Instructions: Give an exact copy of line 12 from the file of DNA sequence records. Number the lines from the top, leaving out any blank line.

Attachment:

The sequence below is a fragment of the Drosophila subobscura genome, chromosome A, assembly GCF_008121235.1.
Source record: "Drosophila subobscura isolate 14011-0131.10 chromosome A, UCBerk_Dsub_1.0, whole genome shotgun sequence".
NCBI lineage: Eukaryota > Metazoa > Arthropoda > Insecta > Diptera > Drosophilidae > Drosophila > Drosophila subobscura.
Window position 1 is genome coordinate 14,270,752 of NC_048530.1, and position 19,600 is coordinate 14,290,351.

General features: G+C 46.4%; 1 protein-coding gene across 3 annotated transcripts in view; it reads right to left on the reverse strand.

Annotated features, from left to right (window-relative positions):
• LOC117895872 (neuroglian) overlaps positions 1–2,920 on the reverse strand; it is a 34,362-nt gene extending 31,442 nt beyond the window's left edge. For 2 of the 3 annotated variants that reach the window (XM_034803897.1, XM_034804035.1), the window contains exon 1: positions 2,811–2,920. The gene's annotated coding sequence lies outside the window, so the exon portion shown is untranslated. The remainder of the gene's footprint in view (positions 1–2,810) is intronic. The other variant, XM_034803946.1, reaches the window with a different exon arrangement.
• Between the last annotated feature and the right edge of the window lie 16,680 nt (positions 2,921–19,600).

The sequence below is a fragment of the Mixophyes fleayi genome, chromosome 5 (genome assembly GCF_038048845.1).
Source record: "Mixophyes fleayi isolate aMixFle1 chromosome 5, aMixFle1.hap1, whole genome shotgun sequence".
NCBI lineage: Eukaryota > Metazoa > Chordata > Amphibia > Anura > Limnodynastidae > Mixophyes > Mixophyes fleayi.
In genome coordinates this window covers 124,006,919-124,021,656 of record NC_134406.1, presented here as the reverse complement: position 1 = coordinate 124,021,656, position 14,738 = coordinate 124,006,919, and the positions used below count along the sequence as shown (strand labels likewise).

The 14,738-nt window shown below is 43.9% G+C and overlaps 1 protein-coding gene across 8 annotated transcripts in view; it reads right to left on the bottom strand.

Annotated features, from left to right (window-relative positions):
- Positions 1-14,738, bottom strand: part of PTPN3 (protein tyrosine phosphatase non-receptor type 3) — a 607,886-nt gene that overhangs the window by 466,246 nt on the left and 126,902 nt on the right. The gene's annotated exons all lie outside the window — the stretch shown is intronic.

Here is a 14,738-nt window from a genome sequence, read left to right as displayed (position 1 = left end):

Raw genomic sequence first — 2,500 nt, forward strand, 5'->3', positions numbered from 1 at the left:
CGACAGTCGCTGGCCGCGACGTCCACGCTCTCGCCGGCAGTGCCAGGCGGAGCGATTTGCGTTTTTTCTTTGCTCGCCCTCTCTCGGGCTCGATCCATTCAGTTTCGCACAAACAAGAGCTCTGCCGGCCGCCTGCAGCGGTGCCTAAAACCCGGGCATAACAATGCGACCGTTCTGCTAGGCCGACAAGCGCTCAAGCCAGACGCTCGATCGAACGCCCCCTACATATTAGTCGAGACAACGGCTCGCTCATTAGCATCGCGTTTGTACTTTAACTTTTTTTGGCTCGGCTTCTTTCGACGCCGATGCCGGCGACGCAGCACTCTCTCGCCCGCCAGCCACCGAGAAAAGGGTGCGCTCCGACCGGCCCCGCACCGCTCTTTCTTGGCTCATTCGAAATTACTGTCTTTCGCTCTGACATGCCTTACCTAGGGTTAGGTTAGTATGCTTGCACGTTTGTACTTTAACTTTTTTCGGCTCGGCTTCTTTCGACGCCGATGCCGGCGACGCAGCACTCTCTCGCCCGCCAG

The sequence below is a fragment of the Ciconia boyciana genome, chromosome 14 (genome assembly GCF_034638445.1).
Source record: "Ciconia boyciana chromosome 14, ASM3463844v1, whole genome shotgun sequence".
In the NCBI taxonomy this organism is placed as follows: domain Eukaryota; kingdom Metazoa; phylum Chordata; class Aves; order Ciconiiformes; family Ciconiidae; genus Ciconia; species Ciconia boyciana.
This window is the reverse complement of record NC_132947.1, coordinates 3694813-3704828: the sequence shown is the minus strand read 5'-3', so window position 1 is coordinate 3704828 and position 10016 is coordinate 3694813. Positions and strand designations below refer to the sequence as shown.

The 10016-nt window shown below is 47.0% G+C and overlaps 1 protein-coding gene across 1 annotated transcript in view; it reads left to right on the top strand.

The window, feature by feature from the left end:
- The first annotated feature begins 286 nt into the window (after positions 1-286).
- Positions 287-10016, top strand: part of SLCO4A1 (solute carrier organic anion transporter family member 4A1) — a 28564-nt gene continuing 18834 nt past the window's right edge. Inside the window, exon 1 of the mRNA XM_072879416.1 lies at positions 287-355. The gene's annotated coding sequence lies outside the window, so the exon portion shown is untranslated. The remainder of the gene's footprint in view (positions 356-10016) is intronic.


In genome coordinates this window covers 124,006,919-124,021,656 of record NC_134406.1, presented here as the reverse complement: position 1 = coordinate 124,021,656, position 14,738 = coordinate 124,006,919, and the positions used below count along the sequence as shown (strand labels likewise).